Have you ever played tennis and had an amazing game, but then your feet hurt so much you can’t walk? You’re not alone. Many people experience foot pain after playing tennis. In this post, we’ll discuss the causes of foot pain after playing tennis and some ways to prevent it. Keep reading to learn more!
It’s a combination of some common tennis foot problems and walking on hard courts.
In tennis, no part of the body takes more abuse than the feet. Not only do you have to get from one side of the court to another many times during a match, but you also have to stop and start quickly as well as change direction frequently. That’s why it’s so important to have strong feet and ankles to withstand the pounding they take during a match.
On hard courts, the high-friction surface provides great traction for your shoes when planting your feet after each shot. Your shoe then skids across that smooth surface with every step you take between points. This is where most of those foot problems develop.
It’s the repetitive nature of the movements on hard courts as well as the pressure placed on your feet each time you stop and start that causes those problems. You’re also talking about an awful lot of wear and tear with every step you take on a high-friction surface like gravel or concrete.
There are several problems that affect tennis players, including inflammation of the plantar fascia—the connective tissue on the sole of your foot—and stress fractures. If you have a sudden pain in your feet during play or have discomfort after an hour or so of playing, stop immediately and see your doctor for treatment.
Blisters are another common problem with feet, especially in hot weather when you sweat a lot. You can reduce the chance of getting blisters by wearing socks specifically designed for tennis players. They have extra cushioning in the areas most susceptible to being hit by your shoe—the toes and heel—and are made with materials that wick moisture away from your skin. But if you have a blister already, see your doctor right away.
Blisters can become infected and swollen if you leave them alone. Or they may break open when you put your feet in your shoes and continue playing. If that happens, wash the area with soap and water and cover it with an adhesive bandage to make sure there’s no dirt or debris left in the wound. Then see your doctor ASAP so you can get on antibiotics to prevent infection.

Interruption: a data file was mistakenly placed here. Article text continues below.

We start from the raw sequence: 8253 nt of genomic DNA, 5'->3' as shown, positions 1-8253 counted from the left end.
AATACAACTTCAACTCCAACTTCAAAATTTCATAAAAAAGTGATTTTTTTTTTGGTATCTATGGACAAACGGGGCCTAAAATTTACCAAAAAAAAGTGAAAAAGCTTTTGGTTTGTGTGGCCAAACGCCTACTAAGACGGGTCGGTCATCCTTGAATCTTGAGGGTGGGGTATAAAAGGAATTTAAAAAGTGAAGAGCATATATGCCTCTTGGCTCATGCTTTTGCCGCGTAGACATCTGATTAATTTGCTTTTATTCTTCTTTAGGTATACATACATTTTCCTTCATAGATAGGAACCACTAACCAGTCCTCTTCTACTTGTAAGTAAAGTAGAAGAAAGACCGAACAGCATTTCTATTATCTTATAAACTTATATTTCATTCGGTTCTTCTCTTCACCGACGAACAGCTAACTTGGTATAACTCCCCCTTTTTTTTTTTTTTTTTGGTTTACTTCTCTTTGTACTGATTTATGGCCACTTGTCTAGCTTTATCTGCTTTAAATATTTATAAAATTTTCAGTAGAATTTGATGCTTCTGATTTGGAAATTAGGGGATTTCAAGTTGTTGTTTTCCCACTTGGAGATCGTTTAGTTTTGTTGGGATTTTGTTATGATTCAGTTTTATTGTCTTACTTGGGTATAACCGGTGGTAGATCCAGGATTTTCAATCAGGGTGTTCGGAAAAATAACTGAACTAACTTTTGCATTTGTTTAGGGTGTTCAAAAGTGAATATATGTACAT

More advanced cases of blisters—when they become infected or very large—need to be drained by a sports medicine doctor, who will clean the area and remove dead skin before stitching it up with special sutures. If untreated, these wounds can take a long time to heal and could even require skin grafts.
Treatments range from anti-inflammatory medication taken orally, by injection or as a topical gel to cortisone shots directly into the sites of inflammation—the balls of your feet where you have those burned patches. You’ll also need custom orthotics made from a mold of your foot; these can be made with or without an arch support.
Some of the most common orthotic devices are heel and arch supports, like those worn by many runners to prevent plantar fasciitis (heel pain). These need to be fitted properly by an experienced sports podiatrist who understands how feet work during athletic activity.
Reasons for Foot Pain After Tennis
1. Wrong shoes or insoles
Your tennis shoes should be sturdy with good arch support. They should also fit like a glove to prevent your foot from sliding around inside your shoe, which can irritate the skin on the bottom of your feet. If you’re having any kind of problem with your feet, see an experienced sports podiatrist about custom orthotics before you play again.
2. Injuries from other sports
If you also play basketball or football, the repetitive twisting and turning of your ankles can lead to fractures and other injuries that cause problems with your feet. If you have chronic foot pain after tennis, see a professional who understands how different sports affect the body’s mechanics—especially ones that involve running and jumping.